With food in our bellies, water in our bottles, and a plan for the summit, we called it a day and the late hour of 6PM…
Summit Day Snow on San Gorgonio (Day 2)Day 2: Summit Day – Dry Lake to Red Rock Flat
Day 2 started early. My alarm woke me at the lovely hour of 3AM. I woke surprisingly quickly. It may have been due to the 6PM bed time the night before, or maybe the adrenaline of knowing it was time to climb the mountain. The weather forecast had said there would be a 30% chance of snow this day, and I was worried about opening the tent to find ourselves socked in by clouds. With no idea how far the tracks continued up the trail, I feared the idea of having to route find with limited visibility… this would most likely have put an end to our summit dreams.
I opened the tent to find it darker than dark outside as we were going to be under a new moon for our pre-dawn hike. The air was still and there were no snow flakes falling from the sky above. Looking up, I saw a sky that was crystal clear and full of tiny points of light (many more than visible from the sky of the Bay Area). This was definitely a relief.
After packing up camp and strapping on our snow shoes, we headed up the trail towards Mineshaft Saddle. We got on the trail by 4AM, and with the saddle about 2 miles away, we figured we would get there by sunrise.
As we hiked, it became clear that we were following only one set of tracks… those belonging to our trail blog friend who had turned back only 2 days earlier. I was happy to have a clear trail in front of me.
As we approached the saddle, a dim glow appeared over the ridge. I was happy to see morning arrive, and the saddle provided the perfect vantage point to watch the new day begin!
On the saddle, our trail intersected with Fish Creek Trail. There were no tracks coming up that trail, and the ones we were following continued up the mountain. While the air was still, the trail showed evidence that we had crossed over to the windy side of the mountain. The tracks had begun to be filled by drift snow traveling across the slopes, and the snow was consistently over a foot deep.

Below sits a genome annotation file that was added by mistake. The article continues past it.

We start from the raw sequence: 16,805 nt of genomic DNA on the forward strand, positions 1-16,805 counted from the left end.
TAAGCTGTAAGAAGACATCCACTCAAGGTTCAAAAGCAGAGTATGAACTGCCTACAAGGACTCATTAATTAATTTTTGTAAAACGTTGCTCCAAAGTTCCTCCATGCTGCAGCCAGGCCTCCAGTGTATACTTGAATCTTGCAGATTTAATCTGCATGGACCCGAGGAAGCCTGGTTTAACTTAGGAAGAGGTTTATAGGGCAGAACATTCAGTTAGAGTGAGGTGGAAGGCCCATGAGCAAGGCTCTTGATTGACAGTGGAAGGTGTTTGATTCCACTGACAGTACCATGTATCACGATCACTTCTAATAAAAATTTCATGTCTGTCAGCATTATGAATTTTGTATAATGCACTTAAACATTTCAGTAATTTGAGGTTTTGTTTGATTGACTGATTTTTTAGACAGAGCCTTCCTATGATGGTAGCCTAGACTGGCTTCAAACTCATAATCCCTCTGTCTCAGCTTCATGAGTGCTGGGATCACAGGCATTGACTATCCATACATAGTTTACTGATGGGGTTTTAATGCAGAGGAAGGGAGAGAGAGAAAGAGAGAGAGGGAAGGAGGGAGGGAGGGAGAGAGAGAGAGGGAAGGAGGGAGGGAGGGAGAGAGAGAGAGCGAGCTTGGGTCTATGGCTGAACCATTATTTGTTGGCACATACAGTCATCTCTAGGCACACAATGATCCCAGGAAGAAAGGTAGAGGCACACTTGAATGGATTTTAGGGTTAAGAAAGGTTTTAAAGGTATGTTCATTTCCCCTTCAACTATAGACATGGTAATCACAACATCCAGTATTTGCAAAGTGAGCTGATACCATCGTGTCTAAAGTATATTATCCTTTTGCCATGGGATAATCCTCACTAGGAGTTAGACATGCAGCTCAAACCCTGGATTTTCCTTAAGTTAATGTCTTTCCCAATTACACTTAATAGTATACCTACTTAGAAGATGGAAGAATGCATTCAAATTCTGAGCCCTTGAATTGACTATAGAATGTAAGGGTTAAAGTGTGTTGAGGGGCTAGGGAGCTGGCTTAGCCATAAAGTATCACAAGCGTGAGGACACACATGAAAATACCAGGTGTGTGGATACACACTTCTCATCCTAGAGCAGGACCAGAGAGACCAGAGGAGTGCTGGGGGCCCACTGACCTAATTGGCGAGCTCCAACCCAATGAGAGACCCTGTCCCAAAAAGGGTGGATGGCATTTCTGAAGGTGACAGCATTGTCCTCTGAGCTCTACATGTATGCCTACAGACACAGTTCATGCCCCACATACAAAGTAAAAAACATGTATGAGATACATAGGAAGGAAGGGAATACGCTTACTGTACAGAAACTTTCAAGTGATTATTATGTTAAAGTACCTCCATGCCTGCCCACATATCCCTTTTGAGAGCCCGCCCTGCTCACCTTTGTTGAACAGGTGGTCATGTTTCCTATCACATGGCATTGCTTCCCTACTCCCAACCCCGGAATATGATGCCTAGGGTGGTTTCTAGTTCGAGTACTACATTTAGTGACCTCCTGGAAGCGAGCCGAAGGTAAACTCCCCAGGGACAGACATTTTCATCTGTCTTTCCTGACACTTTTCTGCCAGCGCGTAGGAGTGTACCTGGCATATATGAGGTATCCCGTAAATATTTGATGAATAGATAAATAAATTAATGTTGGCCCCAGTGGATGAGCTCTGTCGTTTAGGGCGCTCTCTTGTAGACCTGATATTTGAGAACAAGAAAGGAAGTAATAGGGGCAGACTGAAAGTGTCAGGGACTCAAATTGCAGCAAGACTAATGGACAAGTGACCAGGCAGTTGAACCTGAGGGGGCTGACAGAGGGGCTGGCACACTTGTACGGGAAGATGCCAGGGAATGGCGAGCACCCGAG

Continuing on, the slops continued to get steeper while the tracks we were following continued to disappear. As we followed the ever diminishing trail, a few gentle breezes started passing through. They were gentle and surprisingly warm… I enjoyed the feel of the warm air on my face, but hoped the winds would not pick up or bring the snow that had been forecast.
As we approached the beginning of the switchbacks, we came up to the site of the 1953 plane crash. The wreck had been mostly covered, but there were a few pieces still visible through the snow. This was also the point where our trail disappeared into the powder. We had reach the point at which our blogger had turned back. I could see the switchbacks weaving their way up the slope and began wondering how far we would get. It was still fairly easy to kick steps in the snow with my snowshoes, but for how long would this be true? There is of course only one way to find out, and with a beautiful, clear sky above us, we continued onward and upward!
The switchbacks presented quite a challenge. While the trail was easy to follow through the trees, marked by evidence of trail maintenance, gaining about 1,000 feet in such a short distance is never easy… especially when shuffling through over a foot of snow. Our efforts were well rewarded. After no fewer than 8 switchbacks, we crested the ridge into the warmth of the ever rising sun to see the valley below to the east and a low lying blanket of clouds to the west. It was now approaching noon and we were within 2 miles of the summit. We estimated that we were about 30 min behind our expected pace, but after getting a quick lunch and checking the map, we continued on to the summit.